Chain reaction

A sideline celebration. Photo: Eric Espada / Miami Athletics 

By Robert C. Jones Jr.

A sideline celebration. Photo: Eric Espada / Miami Athletics 

Chain reaction

By Robert C. Jones Jr.
Miami’s Turnover Chain inspires copycats, but the U’s turnover prop has a ‘cool factor.’

The bling is back.

Miami’s celebrated Turnover Chain, which last year ignited a winning season, impassioned fans, and even inspired a hit song, made its 2018 season debut on September 8, when defensive back Trajan Bandy recovered a fumble in UM’s 77-0 dismantling of Savannah State.

Bandy would be one of five Hurricanes to wear the chain that day, and the following week he would intercept his second pass of the season in Miami’s 49-24 victory over Toledo.

But beyond the Cuban link necklace’s return to the Hurricanes’ sideline, it’s also sparked a chain reaction of sorts, as a number of college teams around the nation have produced their own spinoffs of the chain.

From Tulane’s turnover beads to Memphis’ Ric Flair-style turnover robe, from Boise State’s turnover throne to Louisville’s turnover gloves, and from Kennesaw State’s turnover plank to Florida State’s turnover backpack—the copycats, rip-offs, or whatever one chooses to call them, abound.

“Imitation is the sincerest form of flattery, right?” Miami defensive coordinator Manny Diaz said after a recent practice for UM’s upcoming game against cross-town Florida International University. “Sometimes when somebody just has something that’s so good, to try to match it is an effort in futility. We’re happy with what we have. It fits Miami. It fits our fan base. It fits our university, and our guys have a lot of fun wearing it.

“But in all honesty, I have to say we weren’t the first to have a turnover prop. But by golly, we have the best.”

And the best just got better. During the offseason, Diaz had hinted that the team might make changes to the original chain, which has been stored for safekeeping.

It turns out he wasn’t kidding. The 2018 Turnover Chain is heavier, weighing in at nearly 7 pounds, about 2 pounds heavier than last year’s chain.

But it’s really all about the bling, right? Gone is the orange and green encrusted U, replaced by a blinged-out Sebastian the Ibis, which features more than 4,000 stones as compared to last year’s split U that had about 400 stones.

It has “a cool factor,” head coach Mark Richt recently said on a WQAM’s Hurricane Hotline.

“It’s more swagged out,” said Malek Young, who last season became the very first Hurricane to ever wear the Turnover Chain. “Everyone knows Sebastian.”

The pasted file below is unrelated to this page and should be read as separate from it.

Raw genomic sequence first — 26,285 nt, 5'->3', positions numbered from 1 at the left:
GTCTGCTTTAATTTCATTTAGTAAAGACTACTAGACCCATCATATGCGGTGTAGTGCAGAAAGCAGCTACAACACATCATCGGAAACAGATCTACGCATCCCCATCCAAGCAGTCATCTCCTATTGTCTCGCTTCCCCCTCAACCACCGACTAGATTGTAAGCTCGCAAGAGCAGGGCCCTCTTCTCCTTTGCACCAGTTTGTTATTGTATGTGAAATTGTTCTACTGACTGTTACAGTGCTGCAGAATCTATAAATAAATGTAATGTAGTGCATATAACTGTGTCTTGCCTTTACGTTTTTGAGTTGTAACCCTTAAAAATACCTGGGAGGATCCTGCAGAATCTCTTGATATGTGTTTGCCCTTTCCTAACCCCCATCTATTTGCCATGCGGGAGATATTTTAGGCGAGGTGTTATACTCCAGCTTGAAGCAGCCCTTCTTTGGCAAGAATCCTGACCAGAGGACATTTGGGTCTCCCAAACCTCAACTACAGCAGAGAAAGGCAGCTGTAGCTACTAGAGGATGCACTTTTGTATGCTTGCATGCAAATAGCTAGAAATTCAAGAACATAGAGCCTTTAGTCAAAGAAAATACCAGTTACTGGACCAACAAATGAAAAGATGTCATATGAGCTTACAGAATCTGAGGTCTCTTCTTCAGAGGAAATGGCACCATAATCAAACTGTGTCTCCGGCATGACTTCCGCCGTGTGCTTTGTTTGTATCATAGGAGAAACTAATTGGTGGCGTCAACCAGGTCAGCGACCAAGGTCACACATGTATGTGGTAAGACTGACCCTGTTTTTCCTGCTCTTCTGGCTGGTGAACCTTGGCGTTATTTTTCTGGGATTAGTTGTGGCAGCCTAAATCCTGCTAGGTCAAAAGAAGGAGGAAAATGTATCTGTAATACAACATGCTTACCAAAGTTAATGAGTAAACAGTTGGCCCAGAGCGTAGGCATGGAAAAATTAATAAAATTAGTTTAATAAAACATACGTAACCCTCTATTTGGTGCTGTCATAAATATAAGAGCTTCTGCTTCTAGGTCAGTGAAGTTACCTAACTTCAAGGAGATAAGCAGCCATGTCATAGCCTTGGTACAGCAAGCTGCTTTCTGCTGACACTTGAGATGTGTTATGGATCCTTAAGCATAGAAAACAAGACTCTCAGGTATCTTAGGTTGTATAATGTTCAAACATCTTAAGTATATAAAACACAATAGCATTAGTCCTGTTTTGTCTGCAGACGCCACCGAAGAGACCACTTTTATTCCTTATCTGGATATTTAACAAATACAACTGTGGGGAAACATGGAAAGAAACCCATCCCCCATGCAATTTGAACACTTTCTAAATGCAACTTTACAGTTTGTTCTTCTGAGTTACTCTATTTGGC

Young sustained a career-ending neck injury against Wisconsin in the Capital One Orange Bowl. But despite the fact that his playing days are over, he’s remained an integral part of the Miami Hurricanes, attending practices, encouraging his teammates, and placing the Turnover Chain around their necks this season whenever they recover a fumble or intercept a pass.

“I think it means more to him to place [the chain] around our necks than it does to us to wear it,” said Bandy. “He can’t suit up on the field with us, but spiritually and mentally he’s with us. For him to put the chain around our necks and to see that smile on his face means a lot.”

Defensive lineman Pat Bethel said Young is like a brother. “We miss him being on the field with us,” said Bethel. “Last year he sustained a pretty bad injury. That’s something you don’t wish even on your worst enemy. So every time we go out there, we play for him.”

Young is still on scholarship and doing well in classes.

“God has a plan for me. I just don’t know what it is yet,” he said. “This season, just being on the sideline, I still feel like I’m a part of the team.”

What isn’t new this season is the team camaraderie and celebration that takes place on the Miami sideline when the Turnover Chain is awarded.

“Getting a turnover is one of the biggest plays you can make on defense,” said Diaz. “The chain has become a team celebration on our sideline. Even though one guy is wearing it, all of his teammates surround him to celebrate, and the fans behind our bench and in the entire stadium really embrace the moment.”

The chain and the sideline celebrations that ensue after it is awarded are actually “hip, lively, and very much in an African-American, indeed, an African tradition,” said Distinguished Professor of History Donald Spivey, who teaches a Sport in American History course at UM. “Dating back to the earliest history of sport in ancient Africa, celebrating victory over your opponent was an acceptable part of the game—‘In your face.’ It was seen as bragging rights, earned on the field, in the competition.

“Anyone who has played collegiate sports knows only too well the sacrifices you make at every practice session,” said Spivey. “When the game finally arrives, I say let the kids have some fun—the celebratory chains, end zone dancing, taking a bow, and any other individual and team celebrations they want to do on the field. They earned it.”

The most “galvanizing, exciting, and electrifying symbol in college football” is how Tywan G. Martin, associate professor of kinesiology and sport sciences in the School of Education and Human Development, describes the Turnover Chain.

“It is so powerful and moving for the team and fans that it has become an event within the event. I salute the football program in how they have carefully and cleverly branded the Turnover Chain. It has developed into our rallying cry, as it embodies the boldness and ‘the we against the world’ attitude often associated with the UM football program,” Martin said. “We’ve essentially captured the attention of the entire country for being who and what we are—excellence.”


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